Hereditary Spherocytosis

Spherocytosis, in most cases, is an inherited disease that destroys red blood cells. This destruction of the red blood cells causes anemia.

The shape of a normal red blood cell resembles a disk. Normal red blood cells easily change shape to move effectively through the small blood vessels between organs of the body.

A person with spherocytosis has red blood cells that are very round and have difficulty changing this shape. The lack of ability to change shapes makes moving through the small blood vessels difficult. Therefore, the red blood cells stay in the spleen longer than normal. This lengthy stay in the spleen damages the cell membranes. Eventually, the spleen will destroy these abnormal red blood cells.

Spherocytosis can be caused by a number of different genetic defects, all of which have in common the production of a faulty protein component of the cell membrane. The faulty component leads to the weakness of the red blood cell wall.

In addition to being fragile, these red blood cells are less resistant to stress and rupture easily.

In some rare cases, spherocytosis is not inherited; the cause of this blood disease is considered to be a spontaneous mutation of the gene. Infection, fever and stress can stimulate the spleen to destroy more red blood cells than usual. If this occurs, the skin and whites of the eyes will turn yellow because the hemoglobin level will drop and the bilirubin level will rise.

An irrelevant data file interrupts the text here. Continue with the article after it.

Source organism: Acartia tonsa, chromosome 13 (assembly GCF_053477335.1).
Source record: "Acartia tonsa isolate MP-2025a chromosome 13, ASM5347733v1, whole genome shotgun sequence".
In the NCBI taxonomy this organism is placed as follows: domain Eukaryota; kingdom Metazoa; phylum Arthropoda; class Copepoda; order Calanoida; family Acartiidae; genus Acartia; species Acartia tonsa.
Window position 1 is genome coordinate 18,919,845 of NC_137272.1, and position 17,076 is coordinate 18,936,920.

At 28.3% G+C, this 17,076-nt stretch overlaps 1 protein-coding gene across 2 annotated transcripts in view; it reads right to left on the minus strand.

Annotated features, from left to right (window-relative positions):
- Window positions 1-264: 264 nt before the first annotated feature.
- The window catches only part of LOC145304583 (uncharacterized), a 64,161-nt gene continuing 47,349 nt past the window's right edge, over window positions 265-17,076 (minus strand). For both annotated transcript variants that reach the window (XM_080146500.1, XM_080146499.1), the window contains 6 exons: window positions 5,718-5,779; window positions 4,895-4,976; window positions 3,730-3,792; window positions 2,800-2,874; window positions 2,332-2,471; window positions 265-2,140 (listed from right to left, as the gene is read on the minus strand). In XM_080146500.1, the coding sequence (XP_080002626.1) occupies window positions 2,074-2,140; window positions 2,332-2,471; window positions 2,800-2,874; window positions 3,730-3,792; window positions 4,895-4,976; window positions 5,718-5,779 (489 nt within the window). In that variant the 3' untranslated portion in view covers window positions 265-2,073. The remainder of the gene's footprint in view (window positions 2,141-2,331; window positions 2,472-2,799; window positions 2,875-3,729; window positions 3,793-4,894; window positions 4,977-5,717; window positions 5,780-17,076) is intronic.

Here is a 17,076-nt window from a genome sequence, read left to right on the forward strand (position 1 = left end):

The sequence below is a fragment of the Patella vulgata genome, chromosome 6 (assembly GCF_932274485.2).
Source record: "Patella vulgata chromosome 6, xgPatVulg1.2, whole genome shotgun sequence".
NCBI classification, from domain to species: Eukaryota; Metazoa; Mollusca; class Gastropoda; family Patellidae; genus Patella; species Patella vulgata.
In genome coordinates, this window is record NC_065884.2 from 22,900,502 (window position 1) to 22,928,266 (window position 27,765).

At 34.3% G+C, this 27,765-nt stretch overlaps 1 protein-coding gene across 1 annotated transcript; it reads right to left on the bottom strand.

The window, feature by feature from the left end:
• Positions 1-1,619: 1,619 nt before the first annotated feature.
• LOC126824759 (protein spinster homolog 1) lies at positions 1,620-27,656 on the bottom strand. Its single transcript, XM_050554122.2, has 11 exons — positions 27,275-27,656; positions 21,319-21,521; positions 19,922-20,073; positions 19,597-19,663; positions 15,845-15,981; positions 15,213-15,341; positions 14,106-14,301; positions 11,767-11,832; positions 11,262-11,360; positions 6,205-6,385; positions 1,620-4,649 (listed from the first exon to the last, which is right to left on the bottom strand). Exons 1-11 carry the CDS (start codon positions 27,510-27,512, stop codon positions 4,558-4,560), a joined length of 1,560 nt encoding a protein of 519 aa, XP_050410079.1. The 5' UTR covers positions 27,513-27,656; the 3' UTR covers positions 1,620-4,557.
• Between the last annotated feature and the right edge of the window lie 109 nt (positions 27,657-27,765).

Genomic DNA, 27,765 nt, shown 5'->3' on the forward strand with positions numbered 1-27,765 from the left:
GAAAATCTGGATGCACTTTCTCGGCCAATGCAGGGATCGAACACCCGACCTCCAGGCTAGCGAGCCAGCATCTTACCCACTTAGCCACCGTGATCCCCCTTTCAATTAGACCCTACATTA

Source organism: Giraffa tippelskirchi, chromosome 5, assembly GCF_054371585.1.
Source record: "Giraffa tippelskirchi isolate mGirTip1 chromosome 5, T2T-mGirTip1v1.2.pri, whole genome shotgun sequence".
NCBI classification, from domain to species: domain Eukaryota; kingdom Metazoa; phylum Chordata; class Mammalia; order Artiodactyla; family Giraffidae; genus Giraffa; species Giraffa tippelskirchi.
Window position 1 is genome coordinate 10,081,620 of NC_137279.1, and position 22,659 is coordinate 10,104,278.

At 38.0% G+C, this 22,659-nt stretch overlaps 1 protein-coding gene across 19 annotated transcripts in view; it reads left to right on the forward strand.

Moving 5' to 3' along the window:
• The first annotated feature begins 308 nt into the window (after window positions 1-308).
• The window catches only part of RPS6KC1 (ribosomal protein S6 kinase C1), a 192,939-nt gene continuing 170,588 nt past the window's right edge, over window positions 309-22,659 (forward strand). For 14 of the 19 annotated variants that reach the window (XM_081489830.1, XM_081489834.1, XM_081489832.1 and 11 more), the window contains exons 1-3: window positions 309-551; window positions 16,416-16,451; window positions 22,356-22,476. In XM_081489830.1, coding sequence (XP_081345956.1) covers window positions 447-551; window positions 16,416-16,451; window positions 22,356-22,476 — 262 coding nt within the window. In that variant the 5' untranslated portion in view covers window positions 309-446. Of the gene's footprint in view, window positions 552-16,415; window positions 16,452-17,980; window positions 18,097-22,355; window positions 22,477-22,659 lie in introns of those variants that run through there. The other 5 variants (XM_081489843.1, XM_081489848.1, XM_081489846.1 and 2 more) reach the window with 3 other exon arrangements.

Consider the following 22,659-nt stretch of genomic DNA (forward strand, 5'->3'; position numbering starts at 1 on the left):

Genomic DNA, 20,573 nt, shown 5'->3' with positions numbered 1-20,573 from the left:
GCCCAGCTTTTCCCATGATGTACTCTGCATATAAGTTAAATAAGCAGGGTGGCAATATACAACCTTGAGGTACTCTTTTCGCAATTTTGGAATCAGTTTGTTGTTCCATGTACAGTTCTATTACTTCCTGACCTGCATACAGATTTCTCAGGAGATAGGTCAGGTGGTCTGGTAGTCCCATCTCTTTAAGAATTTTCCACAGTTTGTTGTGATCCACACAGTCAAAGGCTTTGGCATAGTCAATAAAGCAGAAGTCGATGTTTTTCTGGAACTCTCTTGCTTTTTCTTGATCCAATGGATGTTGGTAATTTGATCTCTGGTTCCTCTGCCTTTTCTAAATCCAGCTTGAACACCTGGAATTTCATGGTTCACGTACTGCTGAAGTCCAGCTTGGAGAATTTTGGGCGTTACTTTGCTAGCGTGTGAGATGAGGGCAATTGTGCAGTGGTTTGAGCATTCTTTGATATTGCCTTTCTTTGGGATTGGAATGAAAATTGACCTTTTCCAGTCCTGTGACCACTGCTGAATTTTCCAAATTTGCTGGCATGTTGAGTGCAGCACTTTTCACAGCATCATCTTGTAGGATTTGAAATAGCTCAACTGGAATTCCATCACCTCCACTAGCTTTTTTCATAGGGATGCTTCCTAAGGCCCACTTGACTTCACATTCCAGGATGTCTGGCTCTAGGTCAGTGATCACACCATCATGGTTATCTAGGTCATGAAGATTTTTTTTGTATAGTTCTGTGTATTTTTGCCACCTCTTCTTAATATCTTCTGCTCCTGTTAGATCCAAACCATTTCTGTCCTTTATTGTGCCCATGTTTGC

Spherocytosis is frequently a mild disorder with very few symptoms. The symptoms associated with anemia and spherocytosis are:

  • Paleness or yellow color of the skin or eyes
  • Stomach pain
  • Shortness of breath
  • Lack of energy
  • Lack of appetite
  • Irritability in children
  • Fever
  • Vomiting

In more severe cases, patients may:

  • Develop gallstones
  • Experience aplastic crises (severe decrease in red blood cell production) caused by a viral infection

Doctors have several ways to test for spherocytosis, including blood tests and examination of the spleen.

Due to the hereditary nature of spherocytosis, parents with a family history of spherocytosis should have their children tested.

  • Young children (up to 5 years of age) should take folic acid supplements.
  • Blood transfusions may help with severe anemia.
  • Surgical removal of the spleen (splenectomy) in children 5 years of age or older. This does not cure that patient of spherocytosis; rather it allows red blood cells to live longer. Without a spleen, a person has an increased risk for some serious infections. Therefore, patients who have their spleen removed need to take penicillin (or another antibiotic) for the rest of their lives. Several special immunizations (pneumococcal and meningococcal) are also required to help prevent some infections.
  • A fever of greater than 101.5° F
  • Spleen was removed and skin is pale and/or yellow or if eyes are yellow
  • Spleen is present and skin is more pale and/or yellow than usual or if eyes are more yellow than normal
  • Difficulty taking prescribed medication

Last Updated 12/2013